I would guess that most people in this country don’t know who you are. But I do. I’m a longtime subscriber to National Geographic magazine. The articles are great and informative and surprising. But truth be told, I subscribe for the photography. A picture is worth a thousand words…or feelings. That’s why I’m writing you today.
I live in North Carolina, the state with the second highest occurrences of hurricanes, right behind Florida. I lived here in 1996 when Hurricane Fran made landfall. It was a category 3 hurricane but moved onto land with such velocity that it brought incredibly high powered winds to my landlocked city and caused an impressive amount of damage. It was devastating. The city shut down. Some areas were without power for as long as 3 weeks. The clean-up effort took well over a year.
Flash forward to 2005. Hurricane Katrina, also a category 3 storm, hit the Gulf Coast devastating areas of Louisiana and Mississippi. Over 1800 people lost their lives and more than 63,000 residents were displaced by the storm. People scattered all over the United States, especially to the state of Texas. Your state.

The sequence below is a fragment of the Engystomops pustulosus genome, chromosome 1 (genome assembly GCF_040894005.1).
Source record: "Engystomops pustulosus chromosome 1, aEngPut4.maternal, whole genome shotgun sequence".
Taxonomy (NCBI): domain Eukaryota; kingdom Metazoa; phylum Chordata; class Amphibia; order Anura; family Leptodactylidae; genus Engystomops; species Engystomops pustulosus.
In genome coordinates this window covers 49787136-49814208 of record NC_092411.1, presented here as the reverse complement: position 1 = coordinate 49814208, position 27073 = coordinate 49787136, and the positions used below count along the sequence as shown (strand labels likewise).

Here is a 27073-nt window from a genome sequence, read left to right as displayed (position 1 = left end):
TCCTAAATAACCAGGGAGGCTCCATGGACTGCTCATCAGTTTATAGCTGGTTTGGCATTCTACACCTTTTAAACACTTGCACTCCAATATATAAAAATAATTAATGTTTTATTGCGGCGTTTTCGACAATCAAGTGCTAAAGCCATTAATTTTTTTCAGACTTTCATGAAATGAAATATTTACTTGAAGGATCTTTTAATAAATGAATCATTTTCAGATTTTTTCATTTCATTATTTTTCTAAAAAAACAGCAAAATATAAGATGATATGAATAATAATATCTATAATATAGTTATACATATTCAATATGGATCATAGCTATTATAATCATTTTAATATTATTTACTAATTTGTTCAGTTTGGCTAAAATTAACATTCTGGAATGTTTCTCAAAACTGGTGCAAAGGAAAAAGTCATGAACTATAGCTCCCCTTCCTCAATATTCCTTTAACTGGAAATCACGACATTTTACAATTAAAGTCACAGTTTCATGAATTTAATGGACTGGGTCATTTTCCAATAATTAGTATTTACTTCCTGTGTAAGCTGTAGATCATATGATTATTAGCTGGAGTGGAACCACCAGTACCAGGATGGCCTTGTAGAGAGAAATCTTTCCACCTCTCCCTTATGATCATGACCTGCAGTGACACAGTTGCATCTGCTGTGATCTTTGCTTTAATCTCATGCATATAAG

I read an article many years ago in National Geographic about the devastating impact of the hurricane and the disastrous aftermath. I have forgotten who the author was or even what the pertinent details were in the article. But I never forgot the picture of you.
I saved this picture of you because, in it, I saw selfless compassion. I saw complete surrender to the human spirit. I saw someone with a face of calm and strength at the same time. I saw someone who didn’t care about race, color, creed, or even socioeconomic status. You embody the spirit of compassion that I wish we could all practice every day.
As I was searching for another clipping in my mess of a nightstand drawer, I found your photo. And I just thought I would tell you that you are an everyday hero to me. In times where we are again facing an epic disaster on the Gulf Coast, you remind me that the human spirit is full of resolve and that we need to learn to take care of each other.
Be sure to read the follow up in Amanda Writes Back.